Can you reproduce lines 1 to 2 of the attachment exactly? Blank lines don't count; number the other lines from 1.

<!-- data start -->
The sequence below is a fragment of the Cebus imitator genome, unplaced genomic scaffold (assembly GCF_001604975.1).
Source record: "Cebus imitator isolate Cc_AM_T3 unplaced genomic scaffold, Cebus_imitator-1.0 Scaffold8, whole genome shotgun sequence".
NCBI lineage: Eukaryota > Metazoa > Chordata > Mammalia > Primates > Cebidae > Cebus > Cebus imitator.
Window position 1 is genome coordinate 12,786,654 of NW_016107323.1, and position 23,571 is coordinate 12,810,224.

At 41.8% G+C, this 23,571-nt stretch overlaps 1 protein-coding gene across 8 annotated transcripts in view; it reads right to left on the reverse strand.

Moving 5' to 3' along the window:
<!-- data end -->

The sequence below is a fragment of the Cebus imitator genome, unplaced genomic scaffold (assembly GCF_001604975.1).
Source record: "Cebus imitator isolate Cc_AM_T3 unplaced genomic scaffold, Cebus_imitator-1.0 Scaffold8, whole genome shotgun sequence".